DEFORMATION CAPACITY OF OLDER RC SHEAR WALLS: EXPERIMENTAL ASSESSMENT AND COMPARISON WITH EUROCODE 8 - PART 3 PROVISIONS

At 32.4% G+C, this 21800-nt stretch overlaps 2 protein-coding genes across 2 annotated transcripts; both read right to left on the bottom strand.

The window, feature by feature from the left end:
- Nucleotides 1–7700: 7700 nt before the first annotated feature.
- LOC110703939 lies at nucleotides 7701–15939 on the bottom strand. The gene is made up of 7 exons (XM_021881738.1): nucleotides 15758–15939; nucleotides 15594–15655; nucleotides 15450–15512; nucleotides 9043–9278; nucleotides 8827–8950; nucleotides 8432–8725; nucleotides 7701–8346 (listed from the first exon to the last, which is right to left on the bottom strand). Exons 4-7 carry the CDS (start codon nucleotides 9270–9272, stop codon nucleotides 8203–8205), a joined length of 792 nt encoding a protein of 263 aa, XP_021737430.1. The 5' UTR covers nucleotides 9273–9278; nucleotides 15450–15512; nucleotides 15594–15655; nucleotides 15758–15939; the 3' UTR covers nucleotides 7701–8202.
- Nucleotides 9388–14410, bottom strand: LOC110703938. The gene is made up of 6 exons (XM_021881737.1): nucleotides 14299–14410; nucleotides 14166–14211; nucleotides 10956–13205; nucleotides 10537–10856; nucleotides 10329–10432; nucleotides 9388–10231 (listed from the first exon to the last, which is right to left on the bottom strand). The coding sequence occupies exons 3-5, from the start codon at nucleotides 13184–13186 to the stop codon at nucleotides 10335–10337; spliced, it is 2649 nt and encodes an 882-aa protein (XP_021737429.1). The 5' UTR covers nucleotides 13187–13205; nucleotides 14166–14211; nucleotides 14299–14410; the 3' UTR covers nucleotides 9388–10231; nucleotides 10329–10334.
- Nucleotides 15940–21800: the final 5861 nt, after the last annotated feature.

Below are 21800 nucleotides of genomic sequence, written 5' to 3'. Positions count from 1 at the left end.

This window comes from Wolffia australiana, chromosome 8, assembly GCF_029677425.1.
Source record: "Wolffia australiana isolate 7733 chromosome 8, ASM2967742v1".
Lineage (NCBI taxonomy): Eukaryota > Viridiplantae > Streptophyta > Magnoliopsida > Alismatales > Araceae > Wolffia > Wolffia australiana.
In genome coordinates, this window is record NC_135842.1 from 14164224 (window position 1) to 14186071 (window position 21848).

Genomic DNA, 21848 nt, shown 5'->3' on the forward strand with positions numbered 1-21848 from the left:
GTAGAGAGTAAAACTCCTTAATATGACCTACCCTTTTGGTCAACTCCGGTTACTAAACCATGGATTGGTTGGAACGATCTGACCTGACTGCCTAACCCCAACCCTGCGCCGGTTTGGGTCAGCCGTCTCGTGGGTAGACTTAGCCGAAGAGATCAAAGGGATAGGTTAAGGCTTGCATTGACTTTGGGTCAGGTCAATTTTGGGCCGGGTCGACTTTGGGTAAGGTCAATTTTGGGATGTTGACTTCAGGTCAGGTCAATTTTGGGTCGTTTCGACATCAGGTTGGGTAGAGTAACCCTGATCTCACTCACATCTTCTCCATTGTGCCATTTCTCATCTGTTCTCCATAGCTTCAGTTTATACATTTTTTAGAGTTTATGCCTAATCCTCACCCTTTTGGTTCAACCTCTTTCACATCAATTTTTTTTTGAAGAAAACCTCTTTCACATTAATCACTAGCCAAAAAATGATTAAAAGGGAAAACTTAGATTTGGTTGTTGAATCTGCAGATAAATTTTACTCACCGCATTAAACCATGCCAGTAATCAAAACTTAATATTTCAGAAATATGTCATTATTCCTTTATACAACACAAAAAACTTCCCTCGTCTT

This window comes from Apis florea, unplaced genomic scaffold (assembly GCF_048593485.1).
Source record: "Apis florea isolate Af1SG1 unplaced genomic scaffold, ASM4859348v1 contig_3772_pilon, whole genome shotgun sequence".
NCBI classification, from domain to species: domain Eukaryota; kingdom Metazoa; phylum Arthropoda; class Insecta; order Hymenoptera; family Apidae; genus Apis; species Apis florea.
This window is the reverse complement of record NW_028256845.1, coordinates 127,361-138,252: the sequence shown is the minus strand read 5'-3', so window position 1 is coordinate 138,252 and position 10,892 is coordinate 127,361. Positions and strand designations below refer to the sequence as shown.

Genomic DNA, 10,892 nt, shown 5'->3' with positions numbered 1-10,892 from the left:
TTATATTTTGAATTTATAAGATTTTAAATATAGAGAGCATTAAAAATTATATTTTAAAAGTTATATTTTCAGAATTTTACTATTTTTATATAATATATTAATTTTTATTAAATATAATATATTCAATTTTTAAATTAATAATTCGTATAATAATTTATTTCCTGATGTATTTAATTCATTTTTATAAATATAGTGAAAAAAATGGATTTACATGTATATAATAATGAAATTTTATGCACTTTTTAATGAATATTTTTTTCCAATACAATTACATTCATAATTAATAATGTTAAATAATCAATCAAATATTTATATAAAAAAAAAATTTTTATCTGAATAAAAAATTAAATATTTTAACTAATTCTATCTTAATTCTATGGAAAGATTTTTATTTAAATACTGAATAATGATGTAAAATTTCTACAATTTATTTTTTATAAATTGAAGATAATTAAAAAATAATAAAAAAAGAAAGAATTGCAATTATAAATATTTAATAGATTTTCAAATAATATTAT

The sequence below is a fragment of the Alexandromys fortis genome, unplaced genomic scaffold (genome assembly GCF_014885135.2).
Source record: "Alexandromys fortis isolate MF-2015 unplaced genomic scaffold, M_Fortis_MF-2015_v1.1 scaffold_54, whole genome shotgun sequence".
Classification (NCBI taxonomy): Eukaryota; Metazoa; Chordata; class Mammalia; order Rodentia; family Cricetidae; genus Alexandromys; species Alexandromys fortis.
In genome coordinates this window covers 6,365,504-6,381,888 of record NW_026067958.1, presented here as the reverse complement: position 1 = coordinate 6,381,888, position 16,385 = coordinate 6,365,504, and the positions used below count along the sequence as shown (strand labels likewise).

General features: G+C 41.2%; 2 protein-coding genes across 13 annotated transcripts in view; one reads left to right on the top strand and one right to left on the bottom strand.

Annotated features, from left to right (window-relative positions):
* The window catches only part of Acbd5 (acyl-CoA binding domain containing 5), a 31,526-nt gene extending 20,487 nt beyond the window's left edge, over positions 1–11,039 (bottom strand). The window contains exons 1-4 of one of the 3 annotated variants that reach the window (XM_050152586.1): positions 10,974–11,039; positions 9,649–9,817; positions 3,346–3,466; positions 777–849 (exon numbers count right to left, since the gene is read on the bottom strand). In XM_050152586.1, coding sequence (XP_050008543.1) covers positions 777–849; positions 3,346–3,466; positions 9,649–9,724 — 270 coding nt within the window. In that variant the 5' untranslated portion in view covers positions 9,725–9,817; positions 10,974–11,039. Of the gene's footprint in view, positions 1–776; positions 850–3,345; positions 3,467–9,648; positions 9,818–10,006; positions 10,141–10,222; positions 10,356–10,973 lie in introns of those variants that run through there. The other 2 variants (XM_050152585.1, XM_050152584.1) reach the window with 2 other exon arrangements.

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1 DEFORMATION CAPACITY OF OLDER RC SHEAR WALLS: EXPERIMENTAL ASSESSMENT AND COMPARISON WITH EUROCODE 8 - PART 3 PROVISIONS Konstantinos CHRISTIDIS 1, Emmanouil VOUGIOUKAS 2 and Konstantinos TREZOS 3 ABSTRACT A series of six reinforced concrete shear walls was tested under cycling static loading and is presented within this paper. The specimens represent shear walls designed according to older seismic codes, characterized by the absence of confined (column like) boundary elements and by the low ratio of shear reinforcement. The experimental behaviour of these specimens was evaluated in chord rotation and shear strength terms and it was compared with the values given by the application of Eurocode 8 - Part 3 (EC8-3) provisions, which refer to the assessment of reinforced concrete members. INTRODUCTION It is widely accepted that reinforced concrete shear walls play an important role in modern seismic design, as they constitute a bracing system capable of contributing to the lateral seismic resistance of the structure. However, it is well-known that in a lot of countries with high seismic exposure, there is a significant number of existing buildings designed according to older seismic codes, which include shear walls non-compliant with modern seismic provisions. These shear walls do not include confined (column like) boundary elements and they are characterized by low ratios of shear reinforcement. Theoretically, the lacking of confining stirrups leads to lower values of ultimate concrete strains, therefore lowering ductility values, and in addition the sparse shear reinforcement does not ensure that the shear strength exceeds the flexural one, leading to a prior shear (brittle) failure, often even before flexural yielding. In addition, the absence of stirrups makes the walls vulnerable to buckling of the compressive longitudinal rebars. A lot of scientific researches have been conducted over the last years regarding the assessment of existing reinforced concrete buildings. Several models have been developed, trying to predict the deformation capacity and the degradation of the shear strength with the inelastic cyclic displacements of existing reinforced concrete members (e.g. Priestley et al., 1994; Kowalsky and Priestley, 2; Panagiotakos and Fardis, 21; Biskinis et al., 24; Biskinis and Fardis, 21a; Biskinis and Fardis, 21b; Krolicki et al., 211). Some of these models are adopted, with some modifications, from modern seismic codes, such as EC8-3 (CEN, 25; CEN, 21) which includes a series of expressions which focus on the assessment of existing reinforced concrete members. The main aim of the present paper is to compare the experimental values which characterize the behaviour of the specimens with the values given by the application of EC8-3 (CEN, 25; CEN, 21) provisions. 1 Ph.D. Candidate, National Technical University of Athens, Athens, 2 Lecturer, National Technical University of Athens, Athens, 3 Assistant Professor, National Technical University of Athens, Athens, 1